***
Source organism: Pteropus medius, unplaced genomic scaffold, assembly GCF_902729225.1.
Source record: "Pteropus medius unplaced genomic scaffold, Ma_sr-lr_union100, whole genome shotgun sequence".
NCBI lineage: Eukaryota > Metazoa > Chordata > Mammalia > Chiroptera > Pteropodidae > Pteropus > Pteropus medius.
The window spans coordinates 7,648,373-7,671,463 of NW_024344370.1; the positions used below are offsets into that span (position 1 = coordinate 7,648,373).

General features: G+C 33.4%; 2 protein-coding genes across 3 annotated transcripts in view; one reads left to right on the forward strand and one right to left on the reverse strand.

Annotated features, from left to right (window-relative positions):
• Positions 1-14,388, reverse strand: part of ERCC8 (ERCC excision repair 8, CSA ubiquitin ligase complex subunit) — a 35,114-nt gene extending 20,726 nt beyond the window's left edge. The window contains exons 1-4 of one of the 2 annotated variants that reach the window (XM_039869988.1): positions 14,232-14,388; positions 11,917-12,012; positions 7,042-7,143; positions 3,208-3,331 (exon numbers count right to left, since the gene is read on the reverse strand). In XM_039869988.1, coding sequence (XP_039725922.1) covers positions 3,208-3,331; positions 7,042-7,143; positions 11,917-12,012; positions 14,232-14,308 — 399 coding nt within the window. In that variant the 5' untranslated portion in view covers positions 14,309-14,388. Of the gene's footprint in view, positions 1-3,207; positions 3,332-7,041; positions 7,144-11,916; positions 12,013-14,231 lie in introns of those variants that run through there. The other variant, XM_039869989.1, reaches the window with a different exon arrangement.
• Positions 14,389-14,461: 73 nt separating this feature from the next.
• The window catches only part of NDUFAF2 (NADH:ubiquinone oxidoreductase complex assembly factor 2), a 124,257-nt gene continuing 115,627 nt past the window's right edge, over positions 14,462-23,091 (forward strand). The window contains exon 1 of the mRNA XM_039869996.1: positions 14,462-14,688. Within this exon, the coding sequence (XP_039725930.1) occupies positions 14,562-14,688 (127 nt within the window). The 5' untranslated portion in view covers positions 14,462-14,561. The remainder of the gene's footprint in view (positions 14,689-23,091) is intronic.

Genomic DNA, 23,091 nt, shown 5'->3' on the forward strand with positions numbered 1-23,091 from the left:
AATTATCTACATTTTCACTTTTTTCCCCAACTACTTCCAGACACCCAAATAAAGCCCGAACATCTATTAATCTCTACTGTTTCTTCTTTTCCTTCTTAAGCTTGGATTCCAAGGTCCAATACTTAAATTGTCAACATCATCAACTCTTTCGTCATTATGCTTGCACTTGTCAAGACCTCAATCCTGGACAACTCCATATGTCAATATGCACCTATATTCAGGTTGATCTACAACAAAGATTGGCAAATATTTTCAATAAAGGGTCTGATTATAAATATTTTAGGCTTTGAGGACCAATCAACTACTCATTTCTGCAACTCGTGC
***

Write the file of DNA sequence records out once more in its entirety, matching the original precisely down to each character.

Source organism: Pteropus medius, unplaced genomic scaffold, assembly GCF_902729225.1.
Source record: "Pteropus medius unplaced genomic scaffold, Ma_sr-lr_union100, whole genome shotgun sequence".
NCBI lineage: Eukaryota > Metazoa > Chordata > Mammalia > Chiroptera > Pteropodidae > Pteropus > Pteropus medius.
The window spans coordinates 7,648,373-7,671,463 of NW_024344370.1; the positions used below are offsets into that span (position 1 = coordinate 7,648,373).

General features: G+C 33.4%; 2 protein-coding genes across 3 annotated transcripts in view; one reads left to right on the forward strand and one right to left on the reverse strand.

Annotated features, from left to right (window-relative positions):
• Positions 1-14,388, reverse strand: part of ERCC8 (ERCC excision repair 8, CSA ubiquitin ligase complex subunit) — a 35,114-nt gene extending 20,726 nt beyond the window's left edge. The window contains exons 1-4 of one of the 2 annotated variants that reach the window (XM_039869988.1): positions 14,232-14,388; positions 11,917-12,012; positions 7,042-7,143; positions 3,208-3,331 (exon numbers count right to left, since the gene is read on the reverse strand). In XM_039869988.1, coding sequence (XP_039725922.1) covers positions 3,208-3,331; positions 7,042-7,143; positions 11,917-12,012; positions 14,232-14,308 — 399 coding nt within the window. In that variant the 5' untranslated portion in view covers positions 14,309-14,388. Of the gene's footprint in view, positions 1-3,207; positions 3,332-7,041; positions 7,144-11,916; positions 12,013-14,231 lie in introns of those variants that run through there. The other variant, XM_039869989.1, reaches the window with a different exon arrangement.
• Positions 14,389-14,461: 73 nt separating this feature from the next.
• The window catches only part of NDUFAF2 (NADH:ubiquinone oxidoreductase complex assembly factor 2), a 124,257-nt gene continuing 115,627 nt past the window's right edge, over positions 14,462-23,091 (forward strand). The window contains exon 1 of the mRNA XM_039869996.1: positions 14,462-14,688. Within this exon, the coding sequence (XP_039725930.1) occupies positions 14,562-14,688 (127 nt within the window). The 5' untranslated portion in view covers positions 14,462-14,561. The remainder of the gene's footprint in view (positions 14,689-23,091) is intronic.

Genomic DNA, 23,091 nt, shown 5'->3' on the forward strand with positions numbered 1-23,091 from the left:
AATTATCTACATTTTCACTTTTTTCCCCAACTACTTCCAGACACCCAAATAAAGCCCGAACATCTATTAATCTCTACTGTTTCTTCTTTTCCTTCTTAAGCTTGGATTCCAAGGTCCAATACTTAAATTGTCAACATCATCAACTCTTTCGTCATTATGCTTGCACTTGTCAAGACCTCAATCCTGGACAACTCCATATGTCAATATGCACCTATATTCAGGTTGATCTACAACAAAGATTGGCAAATATTTTCAATAAAGGGTCTGATTATAAATATTTTAGGCTTTGAGGACCAATCAACTACTCATTTCTGCAACTCGTGC